Finally Saying Goodbye To Korea

Seoul-temple

A year ago today I was sitting cross-legged on my bedroom floor in my Seoul apartment at 2 a.m. surrounded by bags overflowing with trash, piles of wrinkled clothing and a slew of toiletries. I had a 7 a.m. flight to catch, but I wasn’t even remotely packed. My brand new Osprey backpack sat on my bare mattress, still wrapped in plastic. I wasn’t just going on vacation, I was headed to Europe for three months—and leaving Korea forever.

My roommate wobbled in from a fun night out, took in the scene of chaos in front of her and asked if I needed any help. I was intensely focused on transferring a bottle of Advil into a travel pill box and told her I was fine.

“Girl, you need my help,” she said laughing, and proceeded to organize all of my clothing into boxes for the next two hours. (I’m convinced that without her I would still be sitting on that floor wondering what the hell to do next. )

Despite having nearly two weeks to pack up my life and say goodbye to the country I called my home for three years, I had left it all to the 24 hours before my departure. Instead I had spent that time meeting up with friends, enjoying the wonderful spring weather and gorging myself on as much Korean barbecue as I could manage. Because even though I had spent the last nine months wanting nothing more than to peace out, when it came down to it, I was terrified of having to think about what leaving actually meant.

God I miss the food

Leaving Korea meant parting ways with some of the best people I had ever met and trading in the expat lifestyle of constant adventure and freedom for a standard 9-5 job and a slew of responsibilities. It meant starting from scratch and trying to pick up where I left off, even though everyone else I knew back home had moved on.

I wasn’t ready to think about it. So instead I visited ancient ruins in Italy, drank sangria in Barcelona, and had midnight picnics under the Eiffel Tower in Paris. When I returned home, I struggled with repatriation, unemployment and a life crisis of sorts. Now gainfully employed and finally able to catch my breath, a year later I feel like I fully understand what it means to say goodbye to a place I  both passionately loved and hated at times.

I definitely miss the bright lights and overwhelming signage 

I was recently Skyping with one of my closest friends, who I met about three weeks after moving to Korea, and we talked at length about how much we were missing the city. It seemed nostalgia was hitting us both at the same time. We agreed that few other countries we had visited or lived in had a cohesive expat community quite like Korea.

Living there definitely didn’t feel like the real world—more like somewhere between college and the real world.  We chatted about how we were both trying to grapple with life post Korea. Not that it’s bad in any sense—not even close—but it’s definitely not as exciting. (On the other hand, living Stateside means not being constantly frustrated by a language barrier and weird cultural differences, or feeling like I am missing out on important family events).  But mostly we chatted about the things we loved and missed that were unique to Korea. It was like two friends reminiscing about that one unforgettable summer in high school.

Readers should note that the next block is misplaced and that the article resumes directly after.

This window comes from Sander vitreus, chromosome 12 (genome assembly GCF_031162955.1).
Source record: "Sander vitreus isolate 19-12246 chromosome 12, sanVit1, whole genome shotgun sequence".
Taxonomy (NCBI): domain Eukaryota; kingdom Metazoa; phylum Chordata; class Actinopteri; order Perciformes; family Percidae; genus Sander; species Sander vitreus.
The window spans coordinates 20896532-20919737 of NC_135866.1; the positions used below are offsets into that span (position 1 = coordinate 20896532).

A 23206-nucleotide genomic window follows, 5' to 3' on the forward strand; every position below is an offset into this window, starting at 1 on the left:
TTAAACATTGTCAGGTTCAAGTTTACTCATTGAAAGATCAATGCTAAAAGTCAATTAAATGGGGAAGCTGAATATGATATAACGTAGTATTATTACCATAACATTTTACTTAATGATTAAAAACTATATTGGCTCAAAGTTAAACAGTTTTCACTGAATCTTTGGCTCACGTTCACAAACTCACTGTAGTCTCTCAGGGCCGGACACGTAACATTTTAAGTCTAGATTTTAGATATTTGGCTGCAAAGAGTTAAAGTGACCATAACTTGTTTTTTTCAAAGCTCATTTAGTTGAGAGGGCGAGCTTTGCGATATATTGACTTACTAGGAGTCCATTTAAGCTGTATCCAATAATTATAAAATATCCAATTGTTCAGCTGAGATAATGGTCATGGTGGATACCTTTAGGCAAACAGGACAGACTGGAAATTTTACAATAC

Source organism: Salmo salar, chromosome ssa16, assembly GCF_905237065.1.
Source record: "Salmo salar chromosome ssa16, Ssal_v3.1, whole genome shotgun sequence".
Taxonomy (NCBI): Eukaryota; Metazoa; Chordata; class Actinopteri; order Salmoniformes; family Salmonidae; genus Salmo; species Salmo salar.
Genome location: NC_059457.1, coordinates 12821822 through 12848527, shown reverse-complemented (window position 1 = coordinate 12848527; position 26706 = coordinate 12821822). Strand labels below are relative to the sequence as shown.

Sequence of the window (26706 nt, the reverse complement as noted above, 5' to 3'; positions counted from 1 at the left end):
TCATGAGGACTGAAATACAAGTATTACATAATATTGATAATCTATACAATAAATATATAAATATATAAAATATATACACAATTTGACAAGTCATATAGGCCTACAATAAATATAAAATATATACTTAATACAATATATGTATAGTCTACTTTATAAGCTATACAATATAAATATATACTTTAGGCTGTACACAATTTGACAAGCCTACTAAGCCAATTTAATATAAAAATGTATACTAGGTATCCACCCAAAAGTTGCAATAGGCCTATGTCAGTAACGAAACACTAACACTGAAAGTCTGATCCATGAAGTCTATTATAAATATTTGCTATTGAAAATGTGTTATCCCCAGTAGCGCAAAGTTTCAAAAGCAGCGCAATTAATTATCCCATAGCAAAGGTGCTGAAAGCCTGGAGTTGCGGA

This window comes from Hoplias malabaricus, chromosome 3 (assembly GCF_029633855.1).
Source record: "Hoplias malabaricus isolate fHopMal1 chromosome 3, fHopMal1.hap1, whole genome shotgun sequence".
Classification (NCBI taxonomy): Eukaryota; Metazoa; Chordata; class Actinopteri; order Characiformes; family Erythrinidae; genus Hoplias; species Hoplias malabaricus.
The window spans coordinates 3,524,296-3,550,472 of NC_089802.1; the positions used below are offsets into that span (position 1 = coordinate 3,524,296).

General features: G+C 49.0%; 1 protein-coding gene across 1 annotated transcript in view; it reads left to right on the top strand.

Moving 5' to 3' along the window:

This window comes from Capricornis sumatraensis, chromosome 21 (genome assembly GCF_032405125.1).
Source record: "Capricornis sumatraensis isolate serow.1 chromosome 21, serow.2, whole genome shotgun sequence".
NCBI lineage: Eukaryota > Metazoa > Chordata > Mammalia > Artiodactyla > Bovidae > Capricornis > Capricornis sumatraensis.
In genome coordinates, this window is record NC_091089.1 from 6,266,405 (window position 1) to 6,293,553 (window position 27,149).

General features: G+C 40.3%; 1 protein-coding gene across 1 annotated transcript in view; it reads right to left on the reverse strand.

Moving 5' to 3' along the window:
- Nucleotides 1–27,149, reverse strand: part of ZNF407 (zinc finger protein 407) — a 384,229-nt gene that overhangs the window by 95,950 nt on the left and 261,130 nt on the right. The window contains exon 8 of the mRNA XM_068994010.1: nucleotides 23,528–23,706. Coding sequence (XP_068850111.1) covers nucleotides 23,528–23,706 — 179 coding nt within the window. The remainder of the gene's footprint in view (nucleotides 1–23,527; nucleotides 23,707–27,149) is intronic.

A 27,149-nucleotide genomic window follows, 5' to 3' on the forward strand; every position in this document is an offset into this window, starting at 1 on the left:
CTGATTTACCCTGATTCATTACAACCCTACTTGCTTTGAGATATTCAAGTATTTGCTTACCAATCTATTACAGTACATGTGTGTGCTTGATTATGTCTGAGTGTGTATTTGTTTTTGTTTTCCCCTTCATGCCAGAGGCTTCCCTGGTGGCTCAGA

With the help of my roommate I made it to the airport on time and mostly without incident. As I buckled my seatbelt and waited for our plane to make its way down the runway, I truly felt like I was leaving Korea for good. That feeling of finality wouldn’t return for months, but in that moment, it was very real. I felt at peace, like everything over the course of the last three wonderful, frustrating and adventurous years had unfolded just as it was meant to.

As I settled in and prepared for a long journey to Rome, I reflected on the immense amount of kindness the country had shown me in the last 24 chaotic hours: the middle-aged owner of my favorite neighborhood corner store who, after hearing I was leaving, offered me a free cookie and came around from the counter to give me a big hug, saying “you are best customer.” (He was like my own personal sommelier for crappy Korean wine for the two years I frequented his shop).

Or the airport worker who had insisted on driving me to the airport entrance just hours before when, in search of the FedEx building, I mistakenly ended up lost in some out-of-the-way cargo area.

And especially the sweet farewell note from my boss and the well wishes from several co-workers who told me they were sad to see me go.

In that moment, the bitterness I had carried with me for months and the eagerness I had felt in leaving faded, then disappeared like the streaks of white that trailed behind our airplane in the sky.